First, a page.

In the world of precious metals investing, there is contentious debate between those who predict deflation versus those who predict inflation or even hyperinflation. In particular, those who predict hyperinflation at times can get very hostile towards those who predict deflation. I will attempt to show that both views are compatible and are two sides of the same coin.
The Argument for Deflation
One of the main arguments for deflation, pushed by investment analyst Harry Dent, is the “demographic cliff” facing most developed economies, which foretells reduced spending and thus contracting economies. Examples of this demographic cliff are Japan and Germany, where the average age is rising and where reproductive rates are low. As the population of seniors in these countries grows, more of the nation’s resources must be dedicated to caring for them. In the United States, 10,000 Baby Boomers retire daily, putting enormous strain on the nation’s budget and the younger labor force.
According to this line of reasoning, spending declines as people retire, given that they tend to have fixed incomes with rising healthcare costs. Generally, people spend most while raising families, since that’s the period of time when incomes are highest and when the incentive to spend is greatest. It is precisely this dynamic that led to the great economic boom in the United States in the decades following World War II, as the population of child-rearing families soared.
The Argument for Inflation
On the other hand, due to the massive expansion of the money supply, other financial analysts, including Peter Schiff and Jim Rickards, argue that severe inflation if not hyperinflation is inevitable as confidence is lost in paper currencies. Schiff believes that any deflation seen in the U.S. economy is likely temporary while the market fails to recognize the only way out for the government is to inflate its way out of debt if not outright default by refusing to pay it. Rickards, author of “Currency Wars,” believes that central banks will compete with one another to cheapen their currencies primarily to make their sovereign debts less burdensome as well as to stimulate their economies.
Essentially, the inflationists focus on the money printing by central banks — in fact they define inflation as an increase in the money supply — whereas the deflationists look at demographics and other economic signals, such as a drop in commodity prices.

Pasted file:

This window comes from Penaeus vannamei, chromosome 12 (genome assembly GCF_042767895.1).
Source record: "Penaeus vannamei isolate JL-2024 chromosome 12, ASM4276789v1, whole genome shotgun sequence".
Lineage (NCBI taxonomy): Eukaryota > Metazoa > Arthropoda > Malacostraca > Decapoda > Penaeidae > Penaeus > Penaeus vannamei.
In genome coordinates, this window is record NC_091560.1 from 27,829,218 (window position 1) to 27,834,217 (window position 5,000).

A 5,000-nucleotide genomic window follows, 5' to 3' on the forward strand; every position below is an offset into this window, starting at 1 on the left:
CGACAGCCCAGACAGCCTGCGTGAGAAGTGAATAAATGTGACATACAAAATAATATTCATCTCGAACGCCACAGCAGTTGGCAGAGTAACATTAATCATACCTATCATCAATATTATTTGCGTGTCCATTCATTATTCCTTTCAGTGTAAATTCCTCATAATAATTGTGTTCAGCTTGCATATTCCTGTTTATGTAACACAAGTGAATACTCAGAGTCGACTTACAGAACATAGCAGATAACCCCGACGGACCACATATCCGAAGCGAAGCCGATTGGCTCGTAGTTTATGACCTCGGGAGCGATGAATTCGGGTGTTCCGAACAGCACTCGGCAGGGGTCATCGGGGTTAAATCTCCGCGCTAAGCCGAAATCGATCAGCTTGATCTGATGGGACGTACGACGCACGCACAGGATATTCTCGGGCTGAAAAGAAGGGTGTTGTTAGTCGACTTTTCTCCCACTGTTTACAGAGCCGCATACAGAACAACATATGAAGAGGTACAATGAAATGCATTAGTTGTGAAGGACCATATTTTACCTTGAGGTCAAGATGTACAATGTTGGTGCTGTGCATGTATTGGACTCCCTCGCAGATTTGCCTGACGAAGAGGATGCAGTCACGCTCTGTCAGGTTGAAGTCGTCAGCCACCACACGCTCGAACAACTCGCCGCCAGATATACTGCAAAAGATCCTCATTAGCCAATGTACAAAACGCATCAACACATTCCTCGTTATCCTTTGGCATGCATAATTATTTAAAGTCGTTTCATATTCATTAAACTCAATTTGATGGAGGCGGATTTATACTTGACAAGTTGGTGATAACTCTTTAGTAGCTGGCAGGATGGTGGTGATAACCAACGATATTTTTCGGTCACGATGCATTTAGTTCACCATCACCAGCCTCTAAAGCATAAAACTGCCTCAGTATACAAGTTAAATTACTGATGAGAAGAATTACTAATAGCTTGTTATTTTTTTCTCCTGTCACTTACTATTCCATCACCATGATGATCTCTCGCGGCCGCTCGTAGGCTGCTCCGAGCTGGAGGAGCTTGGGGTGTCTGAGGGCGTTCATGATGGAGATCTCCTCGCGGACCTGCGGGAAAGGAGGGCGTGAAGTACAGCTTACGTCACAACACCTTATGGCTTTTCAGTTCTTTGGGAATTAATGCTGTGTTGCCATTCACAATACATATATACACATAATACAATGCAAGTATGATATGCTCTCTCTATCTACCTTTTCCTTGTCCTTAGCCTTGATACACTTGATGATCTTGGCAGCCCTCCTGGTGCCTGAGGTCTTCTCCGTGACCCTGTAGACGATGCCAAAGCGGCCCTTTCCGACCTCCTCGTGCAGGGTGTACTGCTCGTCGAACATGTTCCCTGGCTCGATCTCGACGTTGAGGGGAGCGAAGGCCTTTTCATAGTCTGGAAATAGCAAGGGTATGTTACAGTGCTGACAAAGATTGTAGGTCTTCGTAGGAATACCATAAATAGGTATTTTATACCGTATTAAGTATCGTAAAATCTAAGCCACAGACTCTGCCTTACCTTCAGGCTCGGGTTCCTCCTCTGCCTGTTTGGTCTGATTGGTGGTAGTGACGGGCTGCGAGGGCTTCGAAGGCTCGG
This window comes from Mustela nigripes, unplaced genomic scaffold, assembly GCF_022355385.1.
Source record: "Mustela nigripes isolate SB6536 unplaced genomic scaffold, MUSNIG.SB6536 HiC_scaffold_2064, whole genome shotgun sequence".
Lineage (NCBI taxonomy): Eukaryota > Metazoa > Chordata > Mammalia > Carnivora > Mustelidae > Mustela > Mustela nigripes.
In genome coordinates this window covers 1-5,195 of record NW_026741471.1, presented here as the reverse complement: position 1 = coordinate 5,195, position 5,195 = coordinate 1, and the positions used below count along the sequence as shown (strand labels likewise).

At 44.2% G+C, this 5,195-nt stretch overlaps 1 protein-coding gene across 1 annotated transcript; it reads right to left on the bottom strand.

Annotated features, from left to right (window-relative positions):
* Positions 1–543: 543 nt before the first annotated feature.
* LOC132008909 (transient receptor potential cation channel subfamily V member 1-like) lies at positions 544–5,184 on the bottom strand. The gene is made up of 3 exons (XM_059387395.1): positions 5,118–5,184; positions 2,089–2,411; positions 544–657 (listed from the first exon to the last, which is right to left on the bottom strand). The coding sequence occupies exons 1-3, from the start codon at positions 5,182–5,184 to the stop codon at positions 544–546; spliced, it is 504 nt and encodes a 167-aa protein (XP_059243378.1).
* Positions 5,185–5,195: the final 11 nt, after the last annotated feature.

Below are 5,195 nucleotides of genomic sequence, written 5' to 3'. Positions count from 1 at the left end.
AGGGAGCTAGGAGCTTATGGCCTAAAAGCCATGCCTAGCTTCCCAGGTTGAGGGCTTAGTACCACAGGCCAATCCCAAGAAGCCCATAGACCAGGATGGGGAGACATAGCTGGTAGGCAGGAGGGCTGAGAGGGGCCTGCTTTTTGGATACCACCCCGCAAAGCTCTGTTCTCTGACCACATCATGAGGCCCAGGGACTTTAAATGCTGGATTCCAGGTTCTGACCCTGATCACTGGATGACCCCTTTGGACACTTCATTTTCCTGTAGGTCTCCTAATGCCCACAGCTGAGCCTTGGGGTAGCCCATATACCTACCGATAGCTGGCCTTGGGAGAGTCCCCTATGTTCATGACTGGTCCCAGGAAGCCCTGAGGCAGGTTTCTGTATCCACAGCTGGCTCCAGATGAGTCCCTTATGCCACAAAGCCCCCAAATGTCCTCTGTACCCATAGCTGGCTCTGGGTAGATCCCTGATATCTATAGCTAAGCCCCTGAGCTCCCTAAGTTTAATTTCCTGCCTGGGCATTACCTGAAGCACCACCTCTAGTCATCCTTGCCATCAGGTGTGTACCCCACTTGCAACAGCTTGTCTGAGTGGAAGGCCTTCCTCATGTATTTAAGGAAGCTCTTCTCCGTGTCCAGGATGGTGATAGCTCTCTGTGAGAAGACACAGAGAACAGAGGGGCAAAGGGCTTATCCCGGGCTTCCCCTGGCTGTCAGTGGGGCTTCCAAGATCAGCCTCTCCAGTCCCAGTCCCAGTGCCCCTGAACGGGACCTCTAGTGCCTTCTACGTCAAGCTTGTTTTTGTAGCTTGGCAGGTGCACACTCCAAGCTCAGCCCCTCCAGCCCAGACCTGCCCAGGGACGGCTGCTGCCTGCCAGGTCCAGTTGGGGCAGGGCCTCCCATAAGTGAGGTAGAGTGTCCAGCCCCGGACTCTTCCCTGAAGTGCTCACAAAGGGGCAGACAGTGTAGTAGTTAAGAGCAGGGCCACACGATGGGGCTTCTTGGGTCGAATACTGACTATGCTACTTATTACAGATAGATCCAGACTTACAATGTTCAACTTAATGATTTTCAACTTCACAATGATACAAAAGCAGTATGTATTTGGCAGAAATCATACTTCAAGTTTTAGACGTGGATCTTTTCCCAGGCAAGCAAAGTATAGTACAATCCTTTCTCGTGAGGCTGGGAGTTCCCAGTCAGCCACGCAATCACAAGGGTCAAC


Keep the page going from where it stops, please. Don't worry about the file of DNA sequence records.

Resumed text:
The Middle Ground
Both arguments have merits. There are both forces of deflation as well as inflation acting in concert, as well as relatively new methods of financial engineering by the world’s central banks, such as “quantitative easing” (QE), that amplify both currents. With massive money printing, inflation, at least in pockets of the economy, is inevitable. In the U.S., mass inflation has been evident in real estate, health care, and the cost of higher education in the last couple of decades. However, a significant portion of the printed money has been sitting on bank balance sheets by design, thus preventing disastrous hyperinflation. Because the printed money has in large part not been seen by the common person (“Main Street”), evidenced by the difficulty of small businesses and households in obtaining loans following the economic crisis of 2008, the U.S. dollar has not depreciated much.
Additionally, the U.S. dollar remains the global reserve currency due to turmoil around the world and the lack of competition it faces among other developed and developing nations. Despite a massive expansion of the U.S. money supply, the dollar is likely to remain the global reserve currency for the foreseeable future.
The “slow burn” in the value of the U.S. dollar is likely to continue, as it maintains its reserve currency status. Waves of deflation and inflation will likely continue to plague the U.S. economy and much of the rest of the world, as many nations grapple with aging populations and as central banks continue to experiment with new methods of financial engineering. It is entirely possible that a loss in confidence in paper currencies could happen fairly quickly, given the unprecedented tinkering with a complex yet fragile economic system. It is also possible that the world will be engulfed in horrifying deflation that no amount of financial engineering can prevent. Eventually, a default on global debts is bound to happen, which will likely bring about a new monetary system, one in which gold may play a more central role.
In case of extreme deflation or inflation, owning gold will be beneficial, given its universal recognition as money and a store of value. Owning gold is also beneficial as a form of insurance during good times in case the system suddenly begins to deteriorate, as has happened innumerable times in history.